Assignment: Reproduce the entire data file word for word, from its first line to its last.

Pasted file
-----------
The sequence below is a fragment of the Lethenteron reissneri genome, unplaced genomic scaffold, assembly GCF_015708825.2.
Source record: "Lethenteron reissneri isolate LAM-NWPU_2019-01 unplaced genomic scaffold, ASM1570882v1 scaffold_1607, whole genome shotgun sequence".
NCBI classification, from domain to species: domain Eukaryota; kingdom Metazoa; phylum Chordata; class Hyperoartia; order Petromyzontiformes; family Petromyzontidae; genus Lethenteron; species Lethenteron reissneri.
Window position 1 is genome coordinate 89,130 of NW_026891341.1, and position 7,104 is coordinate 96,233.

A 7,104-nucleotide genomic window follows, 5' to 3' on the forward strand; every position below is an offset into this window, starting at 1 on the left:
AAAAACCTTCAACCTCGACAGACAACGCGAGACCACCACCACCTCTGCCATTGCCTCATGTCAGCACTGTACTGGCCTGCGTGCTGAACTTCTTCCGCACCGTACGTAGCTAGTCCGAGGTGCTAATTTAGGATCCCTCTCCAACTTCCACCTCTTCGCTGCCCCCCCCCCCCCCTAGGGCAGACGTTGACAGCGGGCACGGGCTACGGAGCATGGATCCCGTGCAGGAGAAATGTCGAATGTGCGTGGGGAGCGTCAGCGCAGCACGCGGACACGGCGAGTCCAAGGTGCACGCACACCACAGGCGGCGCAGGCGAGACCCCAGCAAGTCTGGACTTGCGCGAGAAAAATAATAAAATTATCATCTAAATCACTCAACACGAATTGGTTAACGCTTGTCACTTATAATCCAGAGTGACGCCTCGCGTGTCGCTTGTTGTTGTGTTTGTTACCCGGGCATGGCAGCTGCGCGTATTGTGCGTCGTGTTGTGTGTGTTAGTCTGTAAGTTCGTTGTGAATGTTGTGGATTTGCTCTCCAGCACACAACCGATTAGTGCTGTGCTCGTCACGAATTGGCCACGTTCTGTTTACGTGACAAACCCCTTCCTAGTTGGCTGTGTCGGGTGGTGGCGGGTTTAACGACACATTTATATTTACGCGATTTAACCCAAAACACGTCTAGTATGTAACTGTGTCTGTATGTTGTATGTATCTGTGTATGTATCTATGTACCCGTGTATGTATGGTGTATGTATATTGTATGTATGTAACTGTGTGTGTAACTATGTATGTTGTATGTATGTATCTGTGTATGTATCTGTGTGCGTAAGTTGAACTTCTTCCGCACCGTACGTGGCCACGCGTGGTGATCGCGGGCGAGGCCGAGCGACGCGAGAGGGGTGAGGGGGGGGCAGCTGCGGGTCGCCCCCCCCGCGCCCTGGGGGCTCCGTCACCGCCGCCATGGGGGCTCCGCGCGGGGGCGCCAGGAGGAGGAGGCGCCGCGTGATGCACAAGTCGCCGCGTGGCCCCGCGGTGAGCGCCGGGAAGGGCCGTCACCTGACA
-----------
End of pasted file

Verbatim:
The sequence below is a fragment of the Lethenteron reissneri genome, unplaced genomic scaffold, assembly GCF_015708825.2.
Source record: "Lethenteron reissneri isolate LAM-NWPU_2019-01 unplaced genomic scaffold, ASM1570882v1 scaffold_1607, whole genome shotgun sequence".
NCBI classification, from domain to species: domain Eukaryota; kingdom Metazoa; phylum Chordata; class Hyperoartia; order Petromyzontiformes; family Petromyzontidae; genus Lethenteron; species Lethenteron reissneri.
Window position 1 is genome coordinate 89,130 of NW_026891341.1, and position 7,104 is coordinate 96,233.

A 7,104-nucleotide genomic window follows, 5' to 3' on the forward strand; every position below is an offset into this window, starting at 1 on the left:
AAAAACCTTCAACCTCGACAGACAACGCGAGACCACCACCACCTCTGCCATTGCCTCATGTCAGCACTGTACTGGCCTGCGTGCTGAACTTCTTCCGCACCGTACGTAGCTAGTCCGAGGTGCTAATTTAGGATCCCTCTCCAACTTCCACCTCTTCGCTGCCCCCCCCCCCCCCTAGGGCAGACGTTGACAGCGGGCACGGGCTACGGAGCATGGATCCCGTGCAGGAGAAATGTCGAATGTGCGTGGGGAGCGTCAGCGCAGCACGCGGACACGGCGAGTCCAAGGTGCACGCACACCACAGGCGGCGCAGGCGAGACCCCAGCAAGTCTGGACTTGCGCGAGAAAAATAATAAAATTATCATCTAAATCACTCAACACGAATTGGTTAACGCTTGTCACTTATAATCCAGAGTGACGCCTCGCGTGTCGCTTGTTGTTGTGTTTGTTACCCGGGCATGGCAGCTGCGCGTATTGTGCGTCGTGTTGTGTGTGTTAGTCTGTAAGTTCGTTGTGAATGTTGTGGATTTGCTCTCCAGCACACAACCGATTAGTGCTGTGCTCGTCACGAATTGGCCACGTTCTGTTTACGTGACAAACCCCTTCCTAGTTGGCTGTGTCGGGTGGTGGCGGGTTTAACGACACATTTATATTTACGCGATTTAACCCAAAACACGTCTAGTATGTAACTGTGTCTGTATGTTGTATGTATCTGTGTATGTATCTATGTACCCGTGTATGTATGGTGTATGTATATTGTATGTATGTAACTGTGTGTGTAACTATGTATGTTGTATGTATGTATCTGTGTATGTATCTGTGTGCGTAAGTTGAACTTCTTCCGCACCGTACGTGGCCACGCGTGGTGATCGCGGGCGAGGCCGAGCGACGCGAGAGGGGTGAGGGGGGGGCAGCTGCGGGTCGCCCCCCCCGCGCCCTGGGGGCTCCGTCACCGCCGCCATGGGGGCTCCGCGCGGGGGCGCCAGGAGGAGGAGGCGCCGCGTGATGCACAAGTCGCCGCGTGGCCCCGCGGTGAGCGCCGGGAAGGGCCGTCACCTGACA